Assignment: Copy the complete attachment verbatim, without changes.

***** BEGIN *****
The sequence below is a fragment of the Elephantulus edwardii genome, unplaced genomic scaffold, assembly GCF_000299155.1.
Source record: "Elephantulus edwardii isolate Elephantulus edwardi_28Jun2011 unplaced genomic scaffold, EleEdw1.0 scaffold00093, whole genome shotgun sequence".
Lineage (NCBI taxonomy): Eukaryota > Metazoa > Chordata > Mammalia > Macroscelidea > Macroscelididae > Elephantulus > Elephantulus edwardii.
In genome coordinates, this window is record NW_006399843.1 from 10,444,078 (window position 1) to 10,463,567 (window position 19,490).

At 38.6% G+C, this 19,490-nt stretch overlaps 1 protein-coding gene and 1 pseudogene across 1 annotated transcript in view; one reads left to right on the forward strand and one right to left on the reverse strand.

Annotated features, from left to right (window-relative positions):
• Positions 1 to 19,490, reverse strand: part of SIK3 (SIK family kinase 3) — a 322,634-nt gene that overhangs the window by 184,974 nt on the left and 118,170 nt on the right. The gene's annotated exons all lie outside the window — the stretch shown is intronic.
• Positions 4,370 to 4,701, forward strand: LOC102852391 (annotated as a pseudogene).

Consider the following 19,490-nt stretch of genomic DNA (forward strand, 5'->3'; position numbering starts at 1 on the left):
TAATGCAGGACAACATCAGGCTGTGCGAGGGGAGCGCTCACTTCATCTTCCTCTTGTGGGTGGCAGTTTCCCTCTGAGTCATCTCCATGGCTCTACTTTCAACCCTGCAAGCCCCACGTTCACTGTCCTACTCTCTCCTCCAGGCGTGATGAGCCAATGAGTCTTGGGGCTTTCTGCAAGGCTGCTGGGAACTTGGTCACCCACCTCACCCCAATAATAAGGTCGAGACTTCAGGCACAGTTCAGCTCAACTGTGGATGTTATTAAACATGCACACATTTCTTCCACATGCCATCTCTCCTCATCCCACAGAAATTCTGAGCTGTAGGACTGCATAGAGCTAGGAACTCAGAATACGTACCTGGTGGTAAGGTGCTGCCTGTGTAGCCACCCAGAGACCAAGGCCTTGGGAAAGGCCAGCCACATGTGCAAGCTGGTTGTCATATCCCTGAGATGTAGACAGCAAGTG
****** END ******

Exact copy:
The sequence below is a fragment of the Elephantulus edwardii genome, unplaced genomic scaffold, assembly GCF_000299155.1.
Source record: "Elephantulus edwardii isolate Elephantulus edwardi_28Jun2011 unplaced genomic scaffold, EleEdw1.0 scaffold00093, whole genome shotgun sequence".
Lineage (NCBI taxonomy): Eukaryota > Metazoa > Chordata > Mammalia > Macroscelidea > Macroscelididae > Elephantulus > Elephantulus edwardii.
In genome coordinates, this window is record NW_006399843.1 from 10,444,078 (window position 1) to 10,463,567 (window position 19,490).

At 38.6% G+C, this 19,490-nt stretch overlaps 1 protein-coding gene and 1 pseudogene across 1 annotated transcript in view; one reads left to right on the forward strand and one right to left on the reverse strand.

Annotated features, from left to right (window-relative positions):
• Positions 1 to 19,490, reverse strand: part of SIK3 (SIK family kinase 3) — a 322,634-nt gene that overhangs the window by 184,974 nt on the left and 118,170 nt on the right. The gene's annotated exons all lie outside the window — the stretch shown is intronic.
• Positions 4,370 to 4,701, forward strand: LOC102852391 (annotated as a pseudogene).

Consider the following 19,490-nt stretch of genomic DNA (forward strand, 5'->3'; position numbering starts at 1 on the left):
TAATGCAGGACAACATCAGGCTGTGCGAGGGGAGCGCTCACTTCATCTTCCTCTTGTGGGTGGCAGTTTCCCTCTGAGTCATCTCCATGGCTCTACTTTCAACCCTGCAAGCCCCACGTTCACTGTCCTACTCTCTCCTCCAGGCGTGATGAGCCAATGAGTCTTGGGGCTTTCTGCAAGGCTGCTGGGAACTTGGTCACCCACCTCACCCCAATAATAAGGTCGAGACTTCAGGCACAGTTCAGCTCAACTGTGGATGTTATTAAACATGCACACATTTCTTCCACATGCCATCTCTCCTCATCCCACAGAAATTCTGAGCTGTAGGACTGCATAGAGCTAGGAACTCAGAATACGTACCTGGTGGTAAGGTGCTGCCTGTGTAGCCACCCAGAGACCAAGGCCTTGGGAAAGGCCAGCCACATGTGCAAGCTGGTTGTCATATCCCTGAGATGTAGACAGCAAGTG